Screen Shot 2016-05-30 at 5.01.55 pm

We believe in empowering children to share their stories.

That’s why we’re teaming up with the Commissioner for Children to support its 2016 Young Creative Writers Awards.

Writers under 18 years old are invited to enter a poem or short story inspired by the theme ‘Fairness and Respect’.

Entries up to 1000 words are now open to children across the state. They will be judged in age groups from 5-8, 9-11, 12-14, and 15-17.

To help nurture their creative talent, we also facilitated a series of free writing workshops in the July school holidays.

These educational events saw established writers, university writing students, and tutors from the Story Island Project visit 10 LINC centres.

“It’s fabulous to be able to partner with the Commissioner and LINCs to send writers around the state to connect with kids in their school holidays,” Tasmanian Writers’ Centre Director Chris Gallagher said.

“We are excited to open up the opportunity for children to be creative during the break, with the added bonus being the chance to enter the awards,” she said.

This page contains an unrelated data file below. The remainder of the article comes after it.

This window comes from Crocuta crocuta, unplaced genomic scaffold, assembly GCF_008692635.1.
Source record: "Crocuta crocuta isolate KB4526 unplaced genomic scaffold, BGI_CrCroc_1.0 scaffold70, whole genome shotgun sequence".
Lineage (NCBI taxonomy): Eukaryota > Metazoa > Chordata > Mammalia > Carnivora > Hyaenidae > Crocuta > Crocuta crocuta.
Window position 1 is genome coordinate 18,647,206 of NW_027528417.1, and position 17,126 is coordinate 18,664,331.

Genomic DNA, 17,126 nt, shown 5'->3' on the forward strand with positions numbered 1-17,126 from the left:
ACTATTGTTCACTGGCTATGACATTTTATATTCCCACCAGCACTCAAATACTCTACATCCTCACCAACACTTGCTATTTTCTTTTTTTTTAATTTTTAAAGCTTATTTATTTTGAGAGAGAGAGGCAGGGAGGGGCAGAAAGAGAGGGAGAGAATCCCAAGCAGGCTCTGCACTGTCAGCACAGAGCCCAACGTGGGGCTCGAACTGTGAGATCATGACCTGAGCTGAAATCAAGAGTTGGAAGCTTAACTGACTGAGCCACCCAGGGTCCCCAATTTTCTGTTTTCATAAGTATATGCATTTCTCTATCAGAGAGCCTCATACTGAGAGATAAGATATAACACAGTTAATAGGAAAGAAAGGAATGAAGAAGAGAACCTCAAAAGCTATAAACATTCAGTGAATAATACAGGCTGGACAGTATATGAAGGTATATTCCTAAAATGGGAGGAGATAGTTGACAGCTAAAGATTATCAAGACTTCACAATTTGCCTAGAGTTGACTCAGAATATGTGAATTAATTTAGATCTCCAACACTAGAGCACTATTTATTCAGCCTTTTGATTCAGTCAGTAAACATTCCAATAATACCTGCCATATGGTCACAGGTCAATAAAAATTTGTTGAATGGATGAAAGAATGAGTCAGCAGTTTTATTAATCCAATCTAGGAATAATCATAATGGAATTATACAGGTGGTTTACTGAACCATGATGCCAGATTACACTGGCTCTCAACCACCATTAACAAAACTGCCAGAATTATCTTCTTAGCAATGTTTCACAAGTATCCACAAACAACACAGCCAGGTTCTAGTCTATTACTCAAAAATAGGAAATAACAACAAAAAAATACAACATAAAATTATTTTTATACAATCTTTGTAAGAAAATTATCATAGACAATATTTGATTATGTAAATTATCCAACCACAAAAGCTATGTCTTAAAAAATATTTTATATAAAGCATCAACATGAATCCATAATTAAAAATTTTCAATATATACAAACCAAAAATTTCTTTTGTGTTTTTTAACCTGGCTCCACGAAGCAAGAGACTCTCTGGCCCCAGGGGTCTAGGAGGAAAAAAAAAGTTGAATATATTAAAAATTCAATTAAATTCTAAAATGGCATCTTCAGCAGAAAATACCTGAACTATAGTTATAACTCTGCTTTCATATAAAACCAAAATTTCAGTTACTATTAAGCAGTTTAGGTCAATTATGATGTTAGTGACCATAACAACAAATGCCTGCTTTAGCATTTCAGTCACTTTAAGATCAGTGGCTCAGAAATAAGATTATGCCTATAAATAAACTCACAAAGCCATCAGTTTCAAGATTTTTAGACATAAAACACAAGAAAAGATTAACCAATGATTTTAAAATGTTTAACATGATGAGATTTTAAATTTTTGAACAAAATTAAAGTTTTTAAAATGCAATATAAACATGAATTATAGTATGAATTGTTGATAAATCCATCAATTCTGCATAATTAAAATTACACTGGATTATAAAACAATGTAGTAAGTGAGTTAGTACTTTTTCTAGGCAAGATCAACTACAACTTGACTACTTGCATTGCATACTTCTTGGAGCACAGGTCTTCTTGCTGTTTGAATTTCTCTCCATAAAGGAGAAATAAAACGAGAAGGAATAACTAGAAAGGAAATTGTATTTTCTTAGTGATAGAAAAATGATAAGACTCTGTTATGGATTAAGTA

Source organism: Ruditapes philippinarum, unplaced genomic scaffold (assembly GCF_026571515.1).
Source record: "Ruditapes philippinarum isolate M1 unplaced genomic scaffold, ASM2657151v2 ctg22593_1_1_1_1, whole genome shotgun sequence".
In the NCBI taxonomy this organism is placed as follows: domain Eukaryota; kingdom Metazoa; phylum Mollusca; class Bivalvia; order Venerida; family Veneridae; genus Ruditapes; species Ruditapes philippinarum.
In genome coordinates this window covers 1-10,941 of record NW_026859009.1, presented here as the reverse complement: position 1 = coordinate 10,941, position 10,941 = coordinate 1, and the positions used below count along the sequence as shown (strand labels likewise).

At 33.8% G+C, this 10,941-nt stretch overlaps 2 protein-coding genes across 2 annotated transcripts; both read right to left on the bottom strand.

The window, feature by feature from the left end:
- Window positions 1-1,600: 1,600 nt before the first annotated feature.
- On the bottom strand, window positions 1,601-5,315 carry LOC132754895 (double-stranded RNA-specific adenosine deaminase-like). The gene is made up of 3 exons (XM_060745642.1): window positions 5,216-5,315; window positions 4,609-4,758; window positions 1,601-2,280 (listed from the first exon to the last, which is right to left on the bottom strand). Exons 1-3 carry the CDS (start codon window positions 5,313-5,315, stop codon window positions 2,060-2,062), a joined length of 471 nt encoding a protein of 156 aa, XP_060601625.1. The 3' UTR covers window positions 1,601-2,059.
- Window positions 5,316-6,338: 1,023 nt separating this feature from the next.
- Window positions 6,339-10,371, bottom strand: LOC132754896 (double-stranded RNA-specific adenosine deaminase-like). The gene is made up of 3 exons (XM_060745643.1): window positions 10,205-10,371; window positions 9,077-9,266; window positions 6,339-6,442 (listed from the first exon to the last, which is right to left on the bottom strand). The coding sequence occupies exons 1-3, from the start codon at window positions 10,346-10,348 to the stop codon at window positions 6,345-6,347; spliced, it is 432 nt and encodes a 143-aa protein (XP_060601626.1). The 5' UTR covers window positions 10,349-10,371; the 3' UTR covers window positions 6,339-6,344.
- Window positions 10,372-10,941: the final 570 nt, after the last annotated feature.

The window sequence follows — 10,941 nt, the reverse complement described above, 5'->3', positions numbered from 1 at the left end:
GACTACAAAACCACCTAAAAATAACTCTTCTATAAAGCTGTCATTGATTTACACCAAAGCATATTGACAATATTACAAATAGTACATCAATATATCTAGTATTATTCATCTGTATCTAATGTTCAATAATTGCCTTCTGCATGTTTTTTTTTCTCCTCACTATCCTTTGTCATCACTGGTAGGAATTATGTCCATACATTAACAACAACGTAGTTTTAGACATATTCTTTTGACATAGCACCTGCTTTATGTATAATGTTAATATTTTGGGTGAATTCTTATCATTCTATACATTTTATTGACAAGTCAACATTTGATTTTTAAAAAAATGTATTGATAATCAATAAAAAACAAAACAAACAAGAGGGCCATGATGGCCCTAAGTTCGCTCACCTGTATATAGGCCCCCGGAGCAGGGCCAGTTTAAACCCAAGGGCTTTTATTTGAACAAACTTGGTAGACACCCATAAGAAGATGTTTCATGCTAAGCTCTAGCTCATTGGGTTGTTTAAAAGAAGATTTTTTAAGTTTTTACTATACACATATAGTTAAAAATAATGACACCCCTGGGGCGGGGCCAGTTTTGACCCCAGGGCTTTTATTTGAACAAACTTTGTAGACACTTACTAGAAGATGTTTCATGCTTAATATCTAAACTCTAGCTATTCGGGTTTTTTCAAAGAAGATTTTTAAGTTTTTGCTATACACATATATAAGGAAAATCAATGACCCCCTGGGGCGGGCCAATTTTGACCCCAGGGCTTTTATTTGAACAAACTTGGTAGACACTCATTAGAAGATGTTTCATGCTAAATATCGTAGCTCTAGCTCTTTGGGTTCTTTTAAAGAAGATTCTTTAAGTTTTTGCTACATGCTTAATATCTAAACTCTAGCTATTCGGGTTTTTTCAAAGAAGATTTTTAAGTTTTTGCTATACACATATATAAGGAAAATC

young creative writers award 2

Tutors include local talent Anne Morgan, Nicole Gill, Lian Tanner, Julie Hunt, Coral Tulloch, Sally Odgers, Christina Booth, and University of Tasmania writing students.

Workshops for each of the four age groups will take place in Hobart, Glenorchy, Rosny, and Kingston LINCs, with two workshops at each centre in Queenstown, Smithton, Devonport, Ulverstone, Launceston, and Currie.

Judges include local writer and TWC Board member Danielle Wood, The Mercury editor Matt Deighton, Tasmania’s Anti-Discrimination Commissioner Robin Banks, and children’s author Angelica Banks.

Prizes include an iPad mini and a book voucher and the award ceremony will take place at Government House in November.

More than 300 children entered last year’s competition, which was based on the theme ‘Play’. We hope this year’s theme will encourage entrants to think deeply about the ways we choose to treat one another.

“Everybody has rights,” Commissioner for Children Mark Morrissey said.

“This means that everybody, including children, should respect other people’s rights too.”

A selection of stories will be published across our websites and in a book. Visit the Tasmanian Writers’ Centre library to explore the stories in last year’s Winning Entries book, in which returning judge Danielle Wood wrote:

I was impressed not only by the writing talent on display but also by the compassion, idealism and wisdom that these young writers bring to their work…I urge them all to continue to make their mark – bravely and creatively – on the world around them.

 

To read more about the Young Creative Writers’ Awards and submit an entry by July 29, visit childcomm.tas.gov.au or call 03 6166 1366.

Keep up to date with our coverage here and at facebook.com/taswriterscentre.